When a wave W passes under the pier, it will pass successively the several rack and pinion assemblies of the device. This will be noted by reference to Figs. 1 and 2, wherein it is seen that the shaft 22 extends transversely to the waves, that is, in alignment with the direction of movement of the waves. Therefore, a single wave will first pass under that rack and pinion assembly dis posed at the outermost end of the device, as shown in Fig. 2. After passing this particular rack and pinion assembly, the wave will pass under successively following assemblies, until it passes the assembly disposed closest to theshore.

As the wave passes under each assembly, it floats the buoy '28 of said assembly upwardly, to impart upward vertical movement to the rack of the assembly, thereby rotating the pinion 24 in a clockwise direction, viewing the pinion as it appears in Figs. 1 or 8. It will be ob served that substantially continuous rotary movement will e given to the shaft 22, because each rack will begin moving upwardly before or at the termination of the t'pward movement of the rack next preceding the same. 05 course, as each rack moves downwardly after passage of the wave thereunder and ebbing of the water below the assembly, each pawl 46 will be swung in a counterclockwise direction, viewing the pawls as in Fig. 9, and will not act to rotate pinion 24. This is shown in Fig. 9, wherein one of the pawls is illustrated as it appears when swung inwardly toward the web of the rack 26. In other words, a ratcheting action occurs during downward movement of the rack relative to its associated pinion.

l n Fig. l 1 there is shown a modified arrangement, wherein rotary motion is imparted to the shaft 22 in a constant direction not only by upward movement of a rack, but also by downward movement of another rack. In this arrangement, one rack, shown at the left in Fig. 11, is identical to those previously described, that is, the pawls 46 extend upwardly and outwardly from their hinge connections in the manner shown in Fig. 8. Therefore, the rack at the left in Fig. 11 would rotate shaft 22 in a clockwise direction when the float 28 of said rack moves upwardly responsive to passage of a swell therebelow.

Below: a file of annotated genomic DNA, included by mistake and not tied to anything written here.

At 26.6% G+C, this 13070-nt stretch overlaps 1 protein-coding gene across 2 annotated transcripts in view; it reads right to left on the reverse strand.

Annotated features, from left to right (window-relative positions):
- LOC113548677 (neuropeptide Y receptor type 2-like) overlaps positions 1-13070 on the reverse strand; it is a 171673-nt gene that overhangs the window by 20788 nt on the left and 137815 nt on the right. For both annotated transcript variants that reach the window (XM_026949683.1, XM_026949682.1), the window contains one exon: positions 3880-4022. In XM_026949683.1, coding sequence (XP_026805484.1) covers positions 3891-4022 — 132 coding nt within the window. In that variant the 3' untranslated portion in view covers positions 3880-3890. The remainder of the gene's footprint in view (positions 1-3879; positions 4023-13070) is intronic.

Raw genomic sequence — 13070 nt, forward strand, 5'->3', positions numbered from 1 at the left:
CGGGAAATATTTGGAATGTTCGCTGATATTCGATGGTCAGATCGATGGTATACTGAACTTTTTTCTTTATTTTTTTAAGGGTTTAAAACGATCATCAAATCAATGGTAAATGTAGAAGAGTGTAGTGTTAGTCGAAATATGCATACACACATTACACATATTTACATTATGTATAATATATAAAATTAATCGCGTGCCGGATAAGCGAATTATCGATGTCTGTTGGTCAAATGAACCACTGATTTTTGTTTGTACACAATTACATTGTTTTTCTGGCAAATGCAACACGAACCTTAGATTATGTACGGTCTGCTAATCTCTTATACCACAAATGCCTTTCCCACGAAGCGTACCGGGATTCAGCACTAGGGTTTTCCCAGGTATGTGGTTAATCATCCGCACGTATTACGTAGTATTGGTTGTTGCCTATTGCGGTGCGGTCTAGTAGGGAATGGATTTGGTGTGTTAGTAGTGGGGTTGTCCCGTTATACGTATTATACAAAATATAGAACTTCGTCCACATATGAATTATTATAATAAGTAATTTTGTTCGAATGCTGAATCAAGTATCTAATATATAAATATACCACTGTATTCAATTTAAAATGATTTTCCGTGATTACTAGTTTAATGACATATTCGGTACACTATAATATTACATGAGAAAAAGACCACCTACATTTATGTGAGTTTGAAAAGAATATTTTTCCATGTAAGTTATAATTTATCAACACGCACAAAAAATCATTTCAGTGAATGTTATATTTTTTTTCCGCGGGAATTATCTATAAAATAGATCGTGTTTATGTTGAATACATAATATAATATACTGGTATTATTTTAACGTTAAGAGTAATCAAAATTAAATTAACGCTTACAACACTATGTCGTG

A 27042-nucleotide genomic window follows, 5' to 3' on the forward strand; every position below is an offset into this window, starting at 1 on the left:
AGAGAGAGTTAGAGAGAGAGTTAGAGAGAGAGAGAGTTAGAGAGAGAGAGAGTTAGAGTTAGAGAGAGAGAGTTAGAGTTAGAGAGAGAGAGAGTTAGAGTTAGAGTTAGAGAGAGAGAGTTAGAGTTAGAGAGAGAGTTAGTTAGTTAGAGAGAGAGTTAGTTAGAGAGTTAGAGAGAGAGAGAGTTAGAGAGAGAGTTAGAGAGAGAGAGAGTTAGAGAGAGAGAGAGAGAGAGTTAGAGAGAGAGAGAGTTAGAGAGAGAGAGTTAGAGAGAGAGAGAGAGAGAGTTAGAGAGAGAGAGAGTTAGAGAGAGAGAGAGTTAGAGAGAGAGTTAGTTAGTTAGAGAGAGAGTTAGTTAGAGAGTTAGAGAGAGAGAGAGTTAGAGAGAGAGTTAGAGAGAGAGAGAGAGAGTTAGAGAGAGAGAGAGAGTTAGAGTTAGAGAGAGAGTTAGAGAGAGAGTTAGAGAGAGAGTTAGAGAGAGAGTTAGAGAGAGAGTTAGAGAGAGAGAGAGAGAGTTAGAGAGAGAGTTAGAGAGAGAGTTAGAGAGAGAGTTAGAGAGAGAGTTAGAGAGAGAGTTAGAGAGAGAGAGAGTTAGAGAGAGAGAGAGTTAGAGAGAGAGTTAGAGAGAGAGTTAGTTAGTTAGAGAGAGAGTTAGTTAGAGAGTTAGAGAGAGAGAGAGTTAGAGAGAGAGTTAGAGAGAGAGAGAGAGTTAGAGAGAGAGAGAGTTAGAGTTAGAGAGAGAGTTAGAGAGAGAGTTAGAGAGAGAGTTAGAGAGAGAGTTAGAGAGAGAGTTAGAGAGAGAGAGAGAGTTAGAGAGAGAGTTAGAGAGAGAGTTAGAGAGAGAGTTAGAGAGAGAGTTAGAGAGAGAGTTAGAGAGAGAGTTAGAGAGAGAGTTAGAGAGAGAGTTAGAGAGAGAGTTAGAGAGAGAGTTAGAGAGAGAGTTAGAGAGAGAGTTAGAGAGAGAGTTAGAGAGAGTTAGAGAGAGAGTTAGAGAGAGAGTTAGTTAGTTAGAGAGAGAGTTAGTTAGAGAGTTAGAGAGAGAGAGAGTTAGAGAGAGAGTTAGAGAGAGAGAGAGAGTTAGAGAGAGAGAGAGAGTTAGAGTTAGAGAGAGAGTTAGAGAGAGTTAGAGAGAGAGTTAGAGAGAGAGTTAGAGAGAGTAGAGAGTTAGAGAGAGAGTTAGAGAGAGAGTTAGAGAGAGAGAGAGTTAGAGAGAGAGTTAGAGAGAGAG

The rack shown at the right in Fig. 11 has been designated by the reference numeral 62, and is of a modified construction, having pawls 64 that face downwardly rather than upwardly. Pawls 64 can be spring pressed outwardly to their normal, pinion-engaging positions, and it will be observed that during downward movement of rack 62, a pinion 66 associated therewith will be rotated in a clockwise direction.

When rack 62 moves upwardly, it ratchets over pinion 66, and does not impart rotary motion thereto.

The arrangement shown in Fig. 11 can be used to advantage with the shaft 22 disposed broadside to the direction of movement of the waves. In other words, when a wave passes under the device, both floats will move upwardly, rack 26 at the left in Fig. 11 engaging pinion 24 to rotate the same. As the water ebbs beneath the structure, and the racks move downwardly, rack 62 will take up the task of rotating shaft 22, and will impart rotary motion to pinoin 66. A substantially continuous rotation of shaft 22 is thus assured, as long as there is ebbing and swelling of the ocean waters beneath the power device.

The form of the invention shown in Fig. 11 could, of

course, be arranged in the same position as the first form,

that is, with the shaft 22 disposed in alignment with the direction of movement of the waves.

It is to be understood that this power device may be used at brooks, rivers also at waterfalls, to generate electric power.

While I have illustrated and described the preferred embodiments of my invention, it is to be understood that I do not limit myself to the precise constructions herein disclosed and the right is reserved to all changes and modifications coming within the scope of the invention as defined in the appended claims.

Having thus described my invention, what I claim as new, and desire to secure by United States Letters Patent is:

1. An ocean wave power device comprising a float seated in the water, a pair of vertical ears extending from said float, a deck, a rack housing open at both ends secured to said deck, a rack secured to said vertical cars and extending through said housing and a pinion engaging said rack and adapted to rotate upon motion of said float, said rack housing being tubular and including a base flange to be secured to the 'deck, said rack being channel shaped and freely slidable in said housing, and including pawl members pivot-ally "mouht'd along the vertical length thereof, said pawl members each including a pin fixed between the side walls of the rack, and a plate-like member having a sleeve at one end loosely encircling the pin and having a reduced portion at its other end for engaging the pinion.